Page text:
Barcode and Other Identifiers
Matrix / Runout (Label Side A): ILPS.9308-A
Matrix / Runout (Label Side B): ILPS.9308-B
Matrix / Runout (Side A, stamped / etched - variant 1): ILPS 9308 A-3U Séan.
Matrix / Runout (Side B, stamped / etched - variant 1): ILPS 9308 B-6U PECKO
Matrix / Runout (Side A, stamped / etched - variant 2): ILPS 9308 A-3U 1 G P Séan.
Matrix / Runout (Side B, stamped / etched - variant 2): ILPS 9308 B-6U 2 R D PECKO
Matrix / Runout (Side A, stamped / etched - variant 3): ILPS 9308 A-3U M Séan. 1
Matrix / Runout (Side B, stamped / etched - variant 3): ILPS 9308 B-6U GL PECKO 2
Matrix / Runout (Side A, stamped / etched - variant 4): ILPS 9308 A-3U R7 Séan. 2
Matrix / Runout (Side B, stamped / etched - variant 4): ILPS 9308 B-6U A PECKO 2
Matrix / Runout (Side A, stamped / etched - variant 5): ILPS 9308 A-3U R D Séan. 1
Matrix / Runout (Side B, stamped / etched - variant 5): ILPS 9308 B-6U P PECKO 1
"The best album ever made" - Kurt Cobain
Holy mother! Where do I start with Red?
I can honestly say that no album is more tight, innovative, provocative, loose, musically rich, powerful, dark, deep, and finally - completely and utterly necessary to the very last note than Red is.
Intelligent, progressive, and varied enough, King Crimson's Red is most probably the best album ever made.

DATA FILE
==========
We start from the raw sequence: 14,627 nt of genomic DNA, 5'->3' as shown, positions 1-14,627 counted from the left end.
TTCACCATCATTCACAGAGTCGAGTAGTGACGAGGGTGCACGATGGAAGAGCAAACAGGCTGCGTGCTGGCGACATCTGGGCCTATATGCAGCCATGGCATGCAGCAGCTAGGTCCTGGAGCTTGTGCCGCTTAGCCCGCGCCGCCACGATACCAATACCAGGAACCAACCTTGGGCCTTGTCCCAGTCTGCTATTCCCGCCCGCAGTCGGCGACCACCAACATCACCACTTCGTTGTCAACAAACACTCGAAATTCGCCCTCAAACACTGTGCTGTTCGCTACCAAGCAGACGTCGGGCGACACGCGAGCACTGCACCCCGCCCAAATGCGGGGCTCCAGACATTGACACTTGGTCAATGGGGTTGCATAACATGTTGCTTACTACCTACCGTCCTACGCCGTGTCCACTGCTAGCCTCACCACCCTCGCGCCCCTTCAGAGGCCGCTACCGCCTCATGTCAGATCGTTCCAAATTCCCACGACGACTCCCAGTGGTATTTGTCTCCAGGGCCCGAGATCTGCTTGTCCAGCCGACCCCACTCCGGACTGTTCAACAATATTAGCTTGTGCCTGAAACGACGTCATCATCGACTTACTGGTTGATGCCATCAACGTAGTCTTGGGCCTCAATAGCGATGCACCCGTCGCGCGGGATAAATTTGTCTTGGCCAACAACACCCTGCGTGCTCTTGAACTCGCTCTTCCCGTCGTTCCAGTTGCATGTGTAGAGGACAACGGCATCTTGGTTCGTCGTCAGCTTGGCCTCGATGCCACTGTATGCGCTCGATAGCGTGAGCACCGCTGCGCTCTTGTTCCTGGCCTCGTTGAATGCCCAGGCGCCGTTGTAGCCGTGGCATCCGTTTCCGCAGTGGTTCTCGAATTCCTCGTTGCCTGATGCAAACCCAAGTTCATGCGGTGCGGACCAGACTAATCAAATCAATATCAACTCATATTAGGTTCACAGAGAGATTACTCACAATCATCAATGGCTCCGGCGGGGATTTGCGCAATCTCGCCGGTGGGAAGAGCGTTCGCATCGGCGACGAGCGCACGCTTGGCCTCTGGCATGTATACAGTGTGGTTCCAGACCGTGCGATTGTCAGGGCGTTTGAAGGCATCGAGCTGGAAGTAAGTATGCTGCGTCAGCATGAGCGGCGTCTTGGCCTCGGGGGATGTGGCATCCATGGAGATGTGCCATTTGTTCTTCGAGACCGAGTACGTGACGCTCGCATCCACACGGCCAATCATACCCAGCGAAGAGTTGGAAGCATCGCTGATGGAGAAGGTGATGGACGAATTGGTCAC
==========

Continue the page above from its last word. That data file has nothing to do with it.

From the opening track "Red" to "Starless", the album bleeds every single drop, and just enough, of pure concentrated creativity.
"Red" opens up the album giving us a taste of tritonal bliss, executed simply and viciously.
This is truly the first grunge album. While 21st Century Schizoid Man opened up the fires of what we call alternative rock today, that initial blast was silenced with the break up of the original band. Lark's Tongues in Aspic and Starless and Bible Black were the first to develop this sound further, but Red is where grunge was perfected and blue printed for future generations.
"Fallen Angel" is a masterpiece, featuring sax and oboe. The song is perfectly executed from beginning to end - the timing, the crescendos, the spacing, the use of strong riffs and changing melodic sections. Night and day are represented within one song, and with the night eventually winning the battle.